March is an exciting time on the allotment as the days finally start to get longer, the ground begins to warm up, and the growing season begins. Having said that, March can still be very cold, you need to be very mindful of the weather as you’re deciding which jobs to do.
A safe bet, whatever the weather, is preparing your greenhouse (if you have one). Clean the glass to ensure your plants get maximum sunlight, I am using Jeyes fluid which cuts through the dirt, I started with a small brush and realised this might become a bit time consuming so changed to a larger soft brush for speedier results! You can also prepare your greenhouse beds by digging in some manure; this enriches the soil for the tomatoes and cucumbers as last year’s crop will have taken the nutrients.
I’ll continue to tidy the plot by raking and weeding the soil beds, there are different types of rakes available, ideally you want a traditional soil rake for this. As the grass starts to grow on the paths in between the beds I’ll strim it back to keep the paths clear – this will be an ongoing job throughout the year.
I built a compost heap many years ago from old pallets and I continuously feed it with food waste from home, it’s a good thing to do if you have an allotment as it’s great for feeding the beds in the Autumn. Treat it like a sandwich with varied layers, woody then grass, then veg for moisture. My tip would be to never put weeds in there – once they’re in you’ll struggle to get them out.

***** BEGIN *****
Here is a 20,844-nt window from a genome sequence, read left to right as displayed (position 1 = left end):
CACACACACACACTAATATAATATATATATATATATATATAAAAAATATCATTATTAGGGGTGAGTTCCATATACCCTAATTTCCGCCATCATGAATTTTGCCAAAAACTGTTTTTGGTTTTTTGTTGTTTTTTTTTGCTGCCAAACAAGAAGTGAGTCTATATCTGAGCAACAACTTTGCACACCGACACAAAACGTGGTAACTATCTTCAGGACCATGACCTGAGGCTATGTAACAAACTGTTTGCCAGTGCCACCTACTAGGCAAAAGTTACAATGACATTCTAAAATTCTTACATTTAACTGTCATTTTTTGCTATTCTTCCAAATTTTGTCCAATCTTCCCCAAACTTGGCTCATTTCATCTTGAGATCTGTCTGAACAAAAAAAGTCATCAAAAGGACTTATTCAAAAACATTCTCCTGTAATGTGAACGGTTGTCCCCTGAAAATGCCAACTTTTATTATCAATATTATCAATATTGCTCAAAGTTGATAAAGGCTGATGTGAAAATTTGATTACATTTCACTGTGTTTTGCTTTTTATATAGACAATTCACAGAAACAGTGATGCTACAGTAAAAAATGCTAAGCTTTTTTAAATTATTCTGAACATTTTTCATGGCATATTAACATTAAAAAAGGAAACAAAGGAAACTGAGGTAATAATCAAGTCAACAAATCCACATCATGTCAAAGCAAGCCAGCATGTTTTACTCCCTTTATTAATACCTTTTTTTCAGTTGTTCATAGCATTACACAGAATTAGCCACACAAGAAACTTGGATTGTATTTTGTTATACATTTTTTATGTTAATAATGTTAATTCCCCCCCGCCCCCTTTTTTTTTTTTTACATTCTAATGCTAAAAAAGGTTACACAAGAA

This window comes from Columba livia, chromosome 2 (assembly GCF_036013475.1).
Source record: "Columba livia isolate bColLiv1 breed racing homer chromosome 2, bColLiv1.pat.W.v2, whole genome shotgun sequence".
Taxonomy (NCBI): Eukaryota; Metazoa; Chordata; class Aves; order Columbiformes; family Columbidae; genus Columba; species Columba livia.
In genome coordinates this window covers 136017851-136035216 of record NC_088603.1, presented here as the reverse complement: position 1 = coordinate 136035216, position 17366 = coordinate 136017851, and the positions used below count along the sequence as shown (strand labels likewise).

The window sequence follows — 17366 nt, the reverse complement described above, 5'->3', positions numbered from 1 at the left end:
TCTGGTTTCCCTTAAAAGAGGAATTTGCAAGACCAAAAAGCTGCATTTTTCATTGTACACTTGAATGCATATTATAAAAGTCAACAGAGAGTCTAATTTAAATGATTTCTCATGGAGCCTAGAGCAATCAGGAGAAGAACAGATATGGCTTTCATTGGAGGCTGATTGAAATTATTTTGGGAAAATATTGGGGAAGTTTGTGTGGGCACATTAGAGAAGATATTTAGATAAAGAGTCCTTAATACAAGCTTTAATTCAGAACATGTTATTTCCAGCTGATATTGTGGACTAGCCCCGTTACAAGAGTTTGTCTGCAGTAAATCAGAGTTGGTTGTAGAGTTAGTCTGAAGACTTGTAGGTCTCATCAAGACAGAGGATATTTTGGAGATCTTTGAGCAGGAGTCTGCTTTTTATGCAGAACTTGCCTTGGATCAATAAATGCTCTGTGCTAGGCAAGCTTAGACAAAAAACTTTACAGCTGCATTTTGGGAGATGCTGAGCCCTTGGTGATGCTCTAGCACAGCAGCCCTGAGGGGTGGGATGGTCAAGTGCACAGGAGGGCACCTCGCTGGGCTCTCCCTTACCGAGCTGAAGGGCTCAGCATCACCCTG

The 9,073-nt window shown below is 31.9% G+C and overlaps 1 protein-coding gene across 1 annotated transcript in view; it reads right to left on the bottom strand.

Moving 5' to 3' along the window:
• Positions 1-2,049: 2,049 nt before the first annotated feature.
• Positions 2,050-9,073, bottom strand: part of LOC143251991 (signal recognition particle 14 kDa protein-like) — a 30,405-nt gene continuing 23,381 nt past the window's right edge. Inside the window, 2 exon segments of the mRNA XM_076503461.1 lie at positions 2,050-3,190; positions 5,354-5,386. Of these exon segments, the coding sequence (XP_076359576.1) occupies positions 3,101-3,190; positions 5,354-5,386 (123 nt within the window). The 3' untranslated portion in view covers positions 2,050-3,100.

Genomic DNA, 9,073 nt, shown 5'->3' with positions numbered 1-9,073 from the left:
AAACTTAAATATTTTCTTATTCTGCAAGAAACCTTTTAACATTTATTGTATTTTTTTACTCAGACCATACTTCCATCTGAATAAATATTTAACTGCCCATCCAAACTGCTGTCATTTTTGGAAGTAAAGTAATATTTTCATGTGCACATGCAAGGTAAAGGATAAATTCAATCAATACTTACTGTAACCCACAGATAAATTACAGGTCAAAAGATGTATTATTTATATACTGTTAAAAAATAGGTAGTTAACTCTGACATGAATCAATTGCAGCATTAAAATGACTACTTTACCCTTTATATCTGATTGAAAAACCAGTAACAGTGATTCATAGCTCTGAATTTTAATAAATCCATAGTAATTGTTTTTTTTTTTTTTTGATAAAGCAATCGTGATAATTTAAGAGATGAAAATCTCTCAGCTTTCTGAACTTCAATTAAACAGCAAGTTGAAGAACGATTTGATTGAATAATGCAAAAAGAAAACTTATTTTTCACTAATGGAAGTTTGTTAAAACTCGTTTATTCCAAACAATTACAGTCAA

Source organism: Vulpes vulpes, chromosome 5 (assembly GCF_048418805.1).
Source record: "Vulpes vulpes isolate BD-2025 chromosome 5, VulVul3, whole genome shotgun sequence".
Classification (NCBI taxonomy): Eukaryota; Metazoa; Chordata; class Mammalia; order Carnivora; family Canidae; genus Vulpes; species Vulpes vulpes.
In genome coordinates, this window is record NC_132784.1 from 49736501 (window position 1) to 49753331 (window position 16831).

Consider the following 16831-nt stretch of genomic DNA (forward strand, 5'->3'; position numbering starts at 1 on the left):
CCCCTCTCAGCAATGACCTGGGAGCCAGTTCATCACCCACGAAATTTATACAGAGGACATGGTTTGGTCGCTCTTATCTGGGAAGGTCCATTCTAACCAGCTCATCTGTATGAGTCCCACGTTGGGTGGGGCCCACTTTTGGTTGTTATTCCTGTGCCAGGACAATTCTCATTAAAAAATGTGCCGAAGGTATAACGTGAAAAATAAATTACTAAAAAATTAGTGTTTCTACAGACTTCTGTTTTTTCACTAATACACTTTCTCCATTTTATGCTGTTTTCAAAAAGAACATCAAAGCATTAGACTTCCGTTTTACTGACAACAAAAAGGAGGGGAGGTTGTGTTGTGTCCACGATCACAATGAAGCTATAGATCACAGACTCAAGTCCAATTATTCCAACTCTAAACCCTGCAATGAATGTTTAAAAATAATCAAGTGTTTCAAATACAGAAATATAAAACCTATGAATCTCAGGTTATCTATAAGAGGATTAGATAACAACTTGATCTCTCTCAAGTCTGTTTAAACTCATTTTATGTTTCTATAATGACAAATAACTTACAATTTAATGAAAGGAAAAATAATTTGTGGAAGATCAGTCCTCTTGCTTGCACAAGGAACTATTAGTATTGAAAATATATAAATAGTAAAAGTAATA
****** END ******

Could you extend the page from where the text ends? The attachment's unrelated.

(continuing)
A tasty job to do in late March is to harvest the first rhubarb crop. I planted my rhubarb plants about twenty years ago, they require very little maintenance and every year they give me a fantastic crop. The stems are just reddening up nicely now so I know it won’t be long before I can harvest them and turn them into a tasty crumble! I would definitely recommend planting some rhubarb if you have the space. It’s worth investing in some good secateurs, not just for this job, you’ll use them almost every day on the allotment. I’d recommend Fiskars – they’re not the cheapest but they have the best blade quality which is worth paying extra for.
As long as the soil isn’t too cold or wet, you can sow beetroot and parsnip seeds straight into the ground. Parsnips take a long time to germinate so don’t do this if it is still cold. The same goes for bulbs; if it’s too wet they will rot rather than germinate. Having said that, I have already planted my shallot sets as they’re more resilient, I’ll be moving on to the onions next.
Finally, I will be feeding my fruit trees with a potash feed. This is easy to do, you simply sprinkle it around the base. It is high in potassium which is good for the fruit ensuring you get a nice crop of delicious, juicy raspberries and strawberries throughout the summer.